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Tune and singing style puzzle (Nick Dow)

GUEST,Nick Dow 09 Feb 19 - 05:52 AM
The Sandman 09 Feb 19 - 04:50 AM
GUEST,Rigby 09 Feb 19 - 03:55 AM
GUEST,Nick Dow 08 Feb 19 - 06:30 PM
GUEST,Rigby 08 Feb 19 - 01:52 PM
GUEST,Nick Dow 08 Feb 19 - 11:00 AM
Steve Gardham 08 Feb 19 - 09:37 AM
GUEST,Nick Dow 08 Feb 19 - 08:43 AM
Howard Jones 08 Feb 19 - 08:29 AM
Jack Campin 08 Feb 19 - 07:59 AM
GUEST,Nick Dow 08 Feb 19 - 07:41 AM
Jack Campin 08 Feb 19 - 07:17 AM
GUEST,Nick Dow 08 Feb 19 - 06:55 AM
Will Fly 08 Feb 19 - 05:10 AM
GUEST,Nick Dow 08 Feb 19 - 05:05 AM
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Subject: RE: Tune and singing style puzzle (Nick Dow)
From: GUEST,Nick Dow
Date: 09 Feb 19 - 05:52 AM

Interesting! That might account for American variants in my collection such as 'The Butcher Boy' and 'The Social Hop'. However do you have views upon the possible connection to 'Picardy Third' as described above. the major ending to a modal tune seems to be a great deal more widespread than I realised.

Rigby, The Hammonds collected from George House of Beaminster, and I took the same song and loads of others, from his son and Grandson in 1984.
By the way please take and sing any songs that you want from the collection. John K. and Pete and Barbara Snape sing a few, but there are plenty of others for the taking. All yours.


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Subject: RE: Tune and singing style puzzle (Nick Dow)
From: The Sandman
Date: 09 Feb 19 - 04:50 AM

Howard makes a good point about the influence of art and popular music, this statement is borne out by the folk song collector in the Thames valley[ ALFRED WILLIAMS?] who recorded everything and noted that solo singers were singing glee songs that had previously been sung in groups.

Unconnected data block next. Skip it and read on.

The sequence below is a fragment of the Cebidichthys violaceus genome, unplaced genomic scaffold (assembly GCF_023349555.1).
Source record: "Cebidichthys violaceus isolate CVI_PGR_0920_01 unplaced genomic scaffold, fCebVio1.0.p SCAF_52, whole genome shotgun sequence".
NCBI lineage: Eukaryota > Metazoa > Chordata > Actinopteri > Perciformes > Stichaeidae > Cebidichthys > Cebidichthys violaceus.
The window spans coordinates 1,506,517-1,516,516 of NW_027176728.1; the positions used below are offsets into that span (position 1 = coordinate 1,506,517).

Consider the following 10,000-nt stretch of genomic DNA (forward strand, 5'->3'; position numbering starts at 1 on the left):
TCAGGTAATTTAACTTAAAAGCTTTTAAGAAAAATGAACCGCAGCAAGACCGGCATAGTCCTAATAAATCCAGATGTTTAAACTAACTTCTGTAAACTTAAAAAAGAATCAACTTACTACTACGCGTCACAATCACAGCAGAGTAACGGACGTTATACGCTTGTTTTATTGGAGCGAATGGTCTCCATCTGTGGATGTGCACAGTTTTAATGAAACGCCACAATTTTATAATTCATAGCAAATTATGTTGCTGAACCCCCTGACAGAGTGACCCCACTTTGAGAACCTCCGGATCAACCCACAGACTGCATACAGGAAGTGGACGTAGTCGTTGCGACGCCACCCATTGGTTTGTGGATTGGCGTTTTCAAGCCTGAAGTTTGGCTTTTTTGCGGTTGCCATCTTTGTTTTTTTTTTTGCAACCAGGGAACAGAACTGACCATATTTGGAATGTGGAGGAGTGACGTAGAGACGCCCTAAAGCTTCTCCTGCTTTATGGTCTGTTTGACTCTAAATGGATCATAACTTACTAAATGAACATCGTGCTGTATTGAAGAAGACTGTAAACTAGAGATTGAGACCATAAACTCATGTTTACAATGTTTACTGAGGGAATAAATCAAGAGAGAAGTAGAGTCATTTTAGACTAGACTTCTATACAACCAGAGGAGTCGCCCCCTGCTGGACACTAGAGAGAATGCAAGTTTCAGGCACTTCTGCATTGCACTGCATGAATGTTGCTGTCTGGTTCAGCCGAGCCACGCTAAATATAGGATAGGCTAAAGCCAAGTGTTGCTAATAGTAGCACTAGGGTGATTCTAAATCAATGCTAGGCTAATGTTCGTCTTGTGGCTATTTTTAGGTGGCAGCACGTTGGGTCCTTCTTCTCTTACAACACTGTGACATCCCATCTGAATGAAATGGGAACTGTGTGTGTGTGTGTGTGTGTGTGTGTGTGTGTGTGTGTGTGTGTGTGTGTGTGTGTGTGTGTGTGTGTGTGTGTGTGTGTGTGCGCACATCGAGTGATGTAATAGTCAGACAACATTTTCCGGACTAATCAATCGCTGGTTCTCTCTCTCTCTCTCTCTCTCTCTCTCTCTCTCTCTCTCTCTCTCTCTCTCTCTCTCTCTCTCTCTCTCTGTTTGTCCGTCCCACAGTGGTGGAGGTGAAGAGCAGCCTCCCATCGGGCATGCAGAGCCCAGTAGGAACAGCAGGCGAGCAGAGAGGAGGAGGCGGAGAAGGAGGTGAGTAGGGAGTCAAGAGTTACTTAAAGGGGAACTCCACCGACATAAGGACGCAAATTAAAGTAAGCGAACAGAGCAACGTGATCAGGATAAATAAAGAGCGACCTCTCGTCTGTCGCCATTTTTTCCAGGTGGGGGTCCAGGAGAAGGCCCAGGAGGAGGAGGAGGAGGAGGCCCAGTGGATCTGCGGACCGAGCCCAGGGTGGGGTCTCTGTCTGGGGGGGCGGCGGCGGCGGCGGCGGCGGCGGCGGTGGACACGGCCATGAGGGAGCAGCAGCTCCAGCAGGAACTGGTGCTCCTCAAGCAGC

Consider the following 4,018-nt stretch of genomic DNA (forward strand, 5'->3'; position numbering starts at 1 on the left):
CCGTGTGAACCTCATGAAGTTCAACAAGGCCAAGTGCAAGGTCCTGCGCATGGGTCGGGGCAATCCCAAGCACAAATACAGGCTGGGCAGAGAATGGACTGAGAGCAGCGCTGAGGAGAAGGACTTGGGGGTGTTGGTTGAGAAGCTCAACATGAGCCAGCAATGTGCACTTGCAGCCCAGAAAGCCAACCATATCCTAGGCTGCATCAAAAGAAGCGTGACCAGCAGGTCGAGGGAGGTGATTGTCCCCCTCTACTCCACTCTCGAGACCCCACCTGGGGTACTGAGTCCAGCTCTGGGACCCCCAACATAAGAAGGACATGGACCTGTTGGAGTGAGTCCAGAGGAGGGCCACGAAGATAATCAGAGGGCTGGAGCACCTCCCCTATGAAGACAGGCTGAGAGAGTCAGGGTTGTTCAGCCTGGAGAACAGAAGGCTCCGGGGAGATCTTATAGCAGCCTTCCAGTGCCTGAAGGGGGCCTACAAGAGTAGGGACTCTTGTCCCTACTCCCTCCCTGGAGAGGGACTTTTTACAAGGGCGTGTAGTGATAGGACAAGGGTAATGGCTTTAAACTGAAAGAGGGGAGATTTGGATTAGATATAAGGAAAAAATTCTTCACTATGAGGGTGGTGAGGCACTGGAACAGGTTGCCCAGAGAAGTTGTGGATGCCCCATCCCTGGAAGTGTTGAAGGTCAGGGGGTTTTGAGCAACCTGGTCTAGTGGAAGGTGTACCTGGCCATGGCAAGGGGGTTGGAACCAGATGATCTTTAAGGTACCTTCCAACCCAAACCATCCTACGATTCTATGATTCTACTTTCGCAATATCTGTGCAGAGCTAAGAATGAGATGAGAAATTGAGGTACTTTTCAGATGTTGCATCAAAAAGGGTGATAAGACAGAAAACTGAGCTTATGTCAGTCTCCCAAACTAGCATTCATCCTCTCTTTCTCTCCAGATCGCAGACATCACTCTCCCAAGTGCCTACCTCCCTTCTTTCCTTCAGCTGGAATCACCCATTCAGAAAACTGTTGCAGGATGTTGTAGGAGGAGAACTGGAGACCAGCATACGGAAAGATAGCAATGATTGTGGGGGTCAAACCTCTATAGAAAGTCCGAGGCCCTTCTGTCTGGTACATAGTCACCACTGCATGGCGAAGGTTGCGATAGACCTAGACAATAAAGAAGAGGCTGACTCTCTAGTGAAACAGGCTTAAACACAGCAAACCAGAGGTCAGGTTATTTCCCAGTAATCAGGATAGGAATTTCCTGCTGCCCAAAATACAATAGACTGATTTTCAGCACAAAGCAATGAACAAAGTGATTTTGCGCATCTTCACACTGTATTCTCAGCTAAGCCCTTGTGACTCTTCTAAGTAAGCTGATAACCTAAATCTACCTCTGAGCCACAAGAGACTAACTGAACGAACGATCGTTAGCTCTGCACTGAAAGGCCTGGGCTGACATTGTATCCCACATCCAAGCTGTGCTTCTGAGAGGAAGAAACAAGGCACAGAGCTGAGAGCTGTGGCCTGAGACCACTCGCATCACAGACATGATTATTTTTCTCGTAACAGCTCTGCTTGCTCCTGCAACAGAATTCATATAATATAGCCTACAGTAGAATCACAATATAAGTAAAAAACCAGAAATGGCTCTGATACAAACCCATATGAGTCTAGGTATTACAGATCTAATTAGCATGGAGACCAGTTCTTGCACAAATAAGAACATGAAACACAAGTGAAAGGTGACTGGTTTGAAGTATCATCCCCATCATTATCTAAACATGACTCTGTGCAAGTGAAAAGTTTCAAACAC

another example ...CCE was formed in 1951, in Ireland to keep the music pure fromsuch devilish influences as fox trots and other popular music, another example the wicked barn dance
"barndances are likely to have come into Ireland at the time of their first popularity through commercial sheet music and the activities of professional dance teachers. In time they were danced and played traditionally, mixed in during a night’s dancing with older forms. As a dance form, the barndance is now almost obsolete in the Irish tradition, as are the related schottisches, flings, etc., and the distinction between these forms is now being lost. But their musical forms live on in the instrumental tradition because of the attractiveness of their melodies. While barndance melodies begin to appear in collections of Irish traditional music in the late 1920s, they had earlier and more influentially begun to be issued from the early 1920s on 78rpm commercial discs recorded by Irish emigrant musicians in New York and other American centres of Irish settlement.


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Subject: RE: Tune and singing style puzzle (Nick Dow)
From: GUEST,Rigby
Date: 09 Feb 19 - 03:55 AM

Sounds interesting, I'll check those out next week. I was referring to the tune notated from George House by Hammond in the VWML:

https://media.vwml.org/images/web/HAM/HAM-04-222.jpg


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Subject: RE: Tune and singing style puzzle (Nick Dow)
From: GUEST,Nick Dow
Date: 08 Feb 19 - 06:30 PM

Thanks Rigby. I recorded 'One Night as I lay on my bed', from George House's son Bill and his Grandson Norman. My recordings are on the British Library Website sound archive.
https://sounds.bl.uk/World-and-traditional-music/Nick-and-Mally-Dow-Collection/025M-C1012X0039XX-1900V0

If you find time please have a listen. There are three recordings of the song. Not easy listening but I hope interesting.


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Subject: RE: Tune and singing style puzzle (Nick Dow)